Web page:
President's Prescription: Preventing injuries on the field

President's Prescription: Preventing injuries on the field

When we're watching our favorite sports team, and it doesn't matter if it's professional sports or collegiate sports or just some kids' playing ball, it's not uncommon to see a truly cringe-worthy hit, or fall or tumble or collision on a court or on a field.

And while most of us understand that it's really just part of the game, it does lead us to wonder when is an injury, particularly a head injury, serious. So here are some things to remember about concussions and traumatic brain injury.

Recognize the signs of a concussion. First of all, not all concussion cause a loss of consciousness, and a head injury may still be serious even if you don't pass out. Signs of a concussion do include nausea, headache, blurred vision, balance issues and dizziness, as well as a change in mood.

Know what to do. If any of these symptoms occur, you must seek medical attention. Do not drive yourself to a health care provider, but a person exhibiting these signs should be evaluated immediately.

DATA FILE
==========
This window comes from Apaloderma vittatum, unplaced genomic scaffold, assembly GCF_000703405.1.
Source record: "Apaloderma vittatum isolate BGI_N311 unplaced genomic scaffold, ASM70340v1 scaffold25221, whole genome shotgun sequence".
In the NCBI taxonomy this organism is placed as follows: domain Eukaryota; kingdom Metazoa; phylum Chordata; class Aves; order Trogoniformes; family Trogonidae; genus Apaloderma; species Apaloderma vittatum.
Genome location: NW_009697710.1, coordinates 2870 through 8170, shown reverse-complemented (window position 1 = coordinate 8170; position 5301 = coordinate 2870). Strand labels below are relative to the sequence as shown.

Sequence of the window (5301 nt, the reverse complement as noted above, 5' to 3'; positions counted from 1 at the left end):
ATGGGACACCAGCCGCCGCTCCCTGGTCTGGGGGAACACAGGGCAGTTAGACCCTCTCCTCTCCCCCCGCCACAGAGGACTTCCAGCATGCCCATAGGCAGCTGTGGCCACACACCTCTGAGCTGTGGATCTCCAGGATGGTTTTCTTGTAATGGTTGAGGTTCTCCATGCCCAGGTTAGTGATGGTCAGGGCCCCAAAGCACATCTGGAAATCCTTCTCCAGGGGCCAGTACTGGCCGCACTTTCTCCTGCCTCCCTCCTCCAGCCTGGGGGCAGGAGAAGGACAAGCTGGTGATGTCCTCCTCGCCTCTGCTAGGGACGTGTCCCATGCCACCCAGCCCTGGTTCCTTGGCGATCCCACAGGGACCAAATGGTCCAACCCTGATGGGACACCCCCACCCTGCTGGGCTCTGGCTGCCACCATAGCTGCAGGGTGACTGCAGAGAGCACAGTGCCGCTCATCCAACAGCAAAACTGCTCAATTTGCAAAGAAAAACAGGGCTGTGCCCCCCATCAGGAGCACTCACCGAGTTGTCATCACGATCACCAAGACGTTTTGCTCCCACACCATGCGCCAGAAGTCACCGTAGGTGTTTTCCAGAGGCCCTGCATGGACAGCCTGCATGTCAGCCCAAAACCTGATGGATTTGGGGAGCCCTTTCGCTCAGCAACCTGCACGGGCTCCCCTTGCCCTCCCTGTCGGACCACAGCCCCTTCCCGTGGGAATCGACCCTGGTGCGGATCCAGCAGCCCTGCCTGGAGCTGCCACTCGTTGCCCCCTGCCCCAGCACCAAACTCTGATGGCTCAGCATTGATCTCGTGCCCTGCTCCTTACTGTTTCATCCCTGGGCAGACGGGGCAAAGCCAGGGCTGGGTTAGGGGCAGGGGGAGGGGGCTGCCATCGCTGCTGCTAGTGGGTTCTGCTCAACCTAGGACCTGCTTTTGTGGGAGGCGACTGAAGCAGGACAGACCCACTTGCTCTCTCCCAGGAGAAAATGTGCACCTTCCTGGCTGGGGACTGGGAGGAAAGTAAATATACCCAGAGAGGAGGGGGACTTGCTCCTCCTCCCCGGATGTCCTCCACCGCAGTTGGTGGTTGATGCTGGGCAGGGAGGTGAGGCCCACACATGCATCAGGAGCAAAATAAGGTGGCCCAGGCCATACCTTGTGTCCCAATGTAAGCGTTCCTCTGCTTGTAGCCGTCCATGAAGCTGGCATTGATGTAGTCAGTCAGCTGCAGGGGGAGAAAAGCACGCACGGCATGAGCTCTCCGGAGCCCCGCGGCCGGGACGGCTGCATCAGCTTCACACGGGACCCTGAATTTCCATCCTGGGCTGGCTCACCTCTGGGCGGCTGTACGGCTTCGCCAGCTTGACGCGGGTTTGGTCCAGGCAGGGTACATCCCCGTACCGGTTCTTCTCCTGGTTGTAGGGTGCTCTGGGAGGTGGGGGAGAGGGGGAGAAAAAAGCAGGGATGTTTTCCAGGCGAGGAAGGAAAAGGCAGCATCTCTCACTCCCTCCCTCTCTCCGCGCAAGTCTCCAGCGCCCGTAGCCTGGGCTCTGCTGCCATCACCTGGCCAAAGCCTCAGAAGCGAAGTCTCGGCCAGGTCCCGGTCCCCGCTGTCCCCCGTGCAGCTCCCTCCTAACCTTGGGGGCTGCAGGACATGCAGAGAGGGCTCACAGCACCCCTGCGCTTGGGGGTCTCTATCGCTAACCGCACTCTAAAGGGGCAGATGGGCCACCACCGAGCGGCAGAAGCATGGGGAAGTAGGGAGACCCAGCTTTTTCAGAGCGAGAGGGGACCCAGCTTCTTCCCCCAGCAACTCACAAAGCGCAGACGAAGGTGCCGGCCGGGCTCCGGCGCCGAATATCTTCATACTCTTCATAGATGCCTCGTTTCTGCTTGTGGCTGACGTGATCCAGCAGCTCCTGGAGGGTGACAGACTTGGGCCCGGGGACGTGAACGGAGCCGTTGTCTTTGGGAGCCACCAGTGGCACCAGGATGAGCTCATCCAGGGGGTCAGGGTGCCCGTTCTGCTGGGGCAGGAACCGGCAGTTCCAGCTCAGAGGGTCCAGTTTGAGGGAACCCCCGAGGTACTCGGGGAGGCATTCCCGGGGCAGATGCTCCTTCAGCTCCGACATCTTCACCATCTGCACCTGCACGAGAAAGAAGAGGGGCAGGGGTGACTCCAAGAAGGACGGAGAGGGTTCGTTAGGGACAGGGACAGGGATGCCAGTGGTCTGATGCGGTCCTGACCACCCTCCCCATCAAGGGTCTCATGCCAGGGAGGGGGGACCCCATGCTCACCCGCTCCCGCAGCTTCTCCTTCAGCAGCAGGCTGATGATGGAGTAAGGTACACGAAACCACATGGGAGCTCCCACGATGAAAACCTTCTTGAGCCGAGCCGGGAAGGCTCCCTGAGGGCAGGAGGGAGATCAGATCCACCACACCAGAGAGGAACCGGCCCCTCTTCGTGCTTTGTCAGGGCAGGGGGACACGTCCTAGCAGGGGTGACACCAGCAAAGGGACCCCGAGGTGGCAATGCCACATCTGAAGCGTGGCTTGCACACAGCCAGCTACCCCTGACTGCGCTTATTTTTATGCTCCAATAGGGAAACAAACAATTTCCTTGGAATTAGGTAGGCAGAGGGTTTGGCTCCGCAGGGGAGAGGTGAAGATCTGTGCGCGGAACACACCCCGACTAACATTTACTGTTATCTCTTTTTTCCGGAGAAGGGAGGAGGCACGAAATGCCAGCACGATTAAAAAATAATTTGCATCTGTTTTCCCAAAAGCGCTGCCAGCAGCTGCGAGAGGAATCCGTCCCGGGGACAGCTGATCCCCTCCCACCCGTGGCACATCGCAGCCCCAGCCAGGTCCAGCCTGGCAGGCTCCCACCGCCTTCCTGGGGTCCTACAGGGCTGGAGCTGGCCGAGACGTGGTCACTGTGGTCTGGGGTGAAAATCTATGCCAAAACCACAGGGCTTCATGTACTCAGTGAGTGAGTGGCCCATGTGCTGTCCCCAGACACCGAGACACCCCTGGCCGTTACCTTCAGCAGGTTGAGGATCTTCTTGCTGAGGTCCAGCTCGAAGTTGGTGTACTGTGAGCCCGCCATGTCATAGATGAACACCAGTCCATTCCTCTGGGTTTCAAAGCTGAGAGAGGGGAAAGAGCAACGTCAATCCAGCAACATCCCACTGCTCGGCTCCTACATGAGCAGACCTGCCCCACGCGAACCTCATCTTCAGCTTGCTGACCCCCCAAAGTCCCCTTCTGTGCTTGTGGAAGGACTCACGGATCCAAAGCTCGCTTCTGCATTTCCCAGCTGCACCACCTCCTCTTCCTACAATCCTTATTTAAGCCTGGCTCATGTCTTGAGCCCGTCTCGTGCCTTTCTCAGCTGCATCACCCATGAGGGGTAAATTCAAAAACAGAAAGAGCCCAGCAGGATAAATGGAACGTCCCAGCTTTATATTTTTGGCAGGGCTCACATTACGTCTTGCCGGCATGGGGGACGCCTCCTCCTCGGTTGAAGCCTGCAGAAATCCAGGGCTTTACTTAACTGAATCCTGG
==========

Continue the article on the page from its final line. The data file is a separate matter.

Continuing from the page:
Practice prevention. Most sports carry some degree of risk, but attention should be paid to minimize the risk of head injury. This includes ensuring that helmets fit properly and are worn every time you play. Also, always wear your seatbelt. Finally, extra caution should be taken after a person's first concussion, because the head is more sensitive following a traumatic brain injury, and the risk of re-injury is higher.

And on last thing to remember, sometime folks think that after you've had a concussion you shouldn't sleep, but this is not necessarily true. In fact, after someone has had an evaluation by a medical professional often times they should sleep to help with recovery. For maintaining good health, I'm Dr. Tedd Mitchell.

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